Northwest of Victoria, Beau Vallon is the most popular beach in Seychelles, with three large hotels and several smaller establishments on it or nearby. Nevertheless, it is only really busy at weekends when locals join the tourists to enjoy the beach and watersports. Two of the best dive centres in Seychelles are situated at Coral Strand Hotel and Beau Vallon Bay Hotel. Paragliding is also popular. Other activities include the usual range of watersports from windsurfing to water skiing and water-sausage rides. Beau Vallon is an excellent beach for swimming and safe for children, with soft sand, no undertow or dangerous currents, a gentle gradient and generally no big rollers. It is also a great beach just to relax on and watch the watersports enthusiasts.
The Portuguese called Seychelles the Seven Sisters on their charts because Mahé stands like a grand elder sister surrounded by her lesser siblings, of which six lie just off the east coast, encircling Victoria’s magnificent natural harbour. These islands lie within the Ste Anne Marine National Park, created in 1973, the first such park in the Indian Ocean. Unfortunately, the corals are a shadow of their former selves, due in part to siltation from land reclamation around Victoria, with the effects of the El Niño weather system and perhaps global warming also implicated. To protect this fragile environment, motorised sports, fishing and the collection of coral, shells and live shellfish are banned. The marine life is still prolific (with more than 200 species of fish) and the short journey to the marine park, combined with lunch on one of the charming and peaceful islands that have restaurants, is still a very pleasant way to spend a day.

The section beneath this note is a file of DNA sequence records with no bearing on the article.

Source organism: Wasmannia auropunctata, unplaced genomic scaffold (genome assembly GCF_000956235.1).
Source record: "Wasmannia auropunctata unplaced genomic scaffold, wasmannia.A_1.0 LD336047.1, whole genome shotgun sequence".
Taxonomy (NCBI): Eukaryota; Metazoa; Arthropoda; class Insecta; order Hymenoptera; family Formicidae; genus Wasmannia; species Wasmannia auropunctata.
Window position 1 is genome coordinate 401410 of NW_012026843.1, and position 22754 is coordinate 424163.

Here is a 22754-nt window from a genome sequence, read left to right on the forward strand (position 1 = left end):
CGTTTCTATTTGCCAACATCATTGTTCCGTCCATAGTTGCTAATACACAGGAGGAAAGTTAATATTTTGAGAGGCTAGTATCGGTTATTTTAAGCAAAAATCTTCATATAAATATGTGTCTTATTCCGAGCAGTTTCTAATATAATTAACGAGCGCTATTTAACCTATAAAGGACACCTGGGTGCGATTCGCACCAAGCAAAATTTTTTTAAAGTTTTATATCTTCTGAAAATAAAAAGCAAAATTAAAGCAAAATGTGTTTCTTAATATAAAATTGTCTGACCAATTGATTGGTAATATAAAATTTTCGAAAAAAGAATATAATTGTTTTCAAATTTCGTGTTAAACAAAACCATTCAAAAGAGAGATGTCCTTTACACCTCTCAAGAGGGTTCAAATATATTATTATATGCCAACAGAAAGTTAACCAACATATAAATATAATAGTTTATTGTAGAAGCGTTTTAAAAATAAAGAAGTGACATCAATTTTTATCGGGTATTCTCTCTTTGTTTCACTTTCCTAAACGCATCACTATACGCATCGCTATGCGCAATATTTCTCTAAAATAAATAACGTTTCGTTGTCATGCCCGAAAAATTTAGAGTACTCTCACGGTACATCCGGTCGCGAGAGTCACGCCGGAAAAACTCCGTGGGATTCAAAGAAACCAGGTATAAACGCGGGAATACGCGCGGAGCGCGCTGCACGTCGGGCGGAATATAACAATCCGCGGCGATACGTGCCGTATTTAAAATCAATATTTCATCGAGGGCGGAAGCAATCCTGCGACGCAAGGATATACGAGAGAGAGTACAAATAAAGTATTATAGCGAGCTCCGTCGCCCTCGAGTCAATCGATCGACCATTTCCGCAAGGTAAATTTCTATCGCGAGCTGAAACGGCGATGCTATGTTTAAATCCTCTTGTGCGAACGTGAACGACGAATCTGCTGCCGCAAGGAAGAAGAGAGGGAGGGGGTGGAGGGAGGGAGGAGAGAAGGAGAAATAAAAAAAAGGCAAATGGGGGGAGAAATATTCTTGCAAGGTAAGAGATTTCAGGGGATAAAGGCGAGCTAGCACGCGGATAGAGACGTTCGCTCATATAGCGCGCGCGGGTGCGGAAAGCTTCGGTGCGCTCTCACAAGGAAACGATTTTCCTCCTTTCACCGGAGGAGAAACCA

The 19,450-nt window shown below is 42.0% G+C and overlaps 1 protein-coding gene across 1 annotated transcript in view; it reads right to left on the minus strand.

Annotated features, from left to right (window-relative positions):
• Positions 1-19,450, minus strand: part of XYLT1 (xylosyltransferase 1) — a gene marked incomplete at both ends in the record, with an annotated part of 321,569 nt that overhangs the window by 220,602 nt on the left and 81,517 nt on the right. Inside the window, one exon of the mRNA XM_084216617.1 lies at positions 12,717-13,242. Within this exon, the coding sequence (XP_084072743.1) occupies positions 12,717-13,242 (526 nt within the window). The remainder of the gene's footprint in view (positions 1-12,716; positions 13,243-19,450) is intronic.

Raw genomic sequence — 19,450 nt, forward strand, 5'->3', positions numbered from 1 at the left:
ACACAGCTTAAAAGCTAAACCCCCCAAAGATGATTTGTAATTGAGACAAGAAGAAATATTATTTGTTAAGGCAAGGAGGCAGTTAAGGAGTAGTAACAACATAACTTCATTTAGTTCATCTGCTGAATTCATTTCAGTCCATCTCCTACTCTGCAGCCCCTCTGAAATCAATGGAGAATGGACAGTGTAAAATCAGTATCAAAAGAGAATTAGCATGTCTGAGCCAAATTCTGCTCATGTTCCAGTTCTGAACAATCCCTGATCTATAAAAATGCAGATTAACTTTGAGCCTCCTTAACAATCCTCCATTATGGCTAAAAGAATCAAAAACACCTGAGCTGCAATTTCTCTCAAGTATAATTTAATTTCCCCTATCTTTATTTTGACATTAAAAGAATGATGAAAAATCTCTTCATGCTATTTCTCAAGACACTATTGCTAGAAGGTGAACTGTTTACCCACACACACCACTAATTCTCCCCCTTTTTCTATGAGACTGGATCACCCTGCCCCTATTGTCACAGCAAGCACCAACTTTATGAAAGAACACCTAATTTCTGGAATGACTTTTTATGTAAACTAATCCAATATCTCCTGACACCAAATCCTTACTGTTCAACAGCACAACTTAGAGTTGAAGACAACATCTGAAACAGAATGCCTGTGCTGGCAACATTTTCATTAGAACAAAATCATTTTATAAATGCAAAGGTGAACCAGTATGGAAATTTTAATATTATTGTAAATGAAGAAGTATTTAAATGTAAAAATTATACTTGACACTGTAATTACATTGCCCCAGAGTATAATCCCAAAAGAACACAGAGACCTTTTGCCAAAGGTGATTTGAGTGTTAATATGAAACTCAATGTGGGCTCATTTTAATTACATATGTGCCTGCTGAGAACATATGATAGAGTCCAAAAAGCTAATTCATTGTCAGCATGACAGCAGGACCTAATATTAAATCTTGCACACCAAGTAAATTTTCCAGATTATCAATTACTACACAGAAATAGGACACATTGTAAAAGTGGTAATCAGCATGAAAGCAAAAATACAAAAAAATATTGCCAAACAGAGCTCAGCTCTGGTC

Read more about Seychelles in Berlitz: Seychelles Pocket Guide
This guide explores the Seychelles, a group of 115 islands which lie 1600km off the east coast of Africa. Focusing on the main island of Mahe, home to the international airport and the capital, Victor...Read full description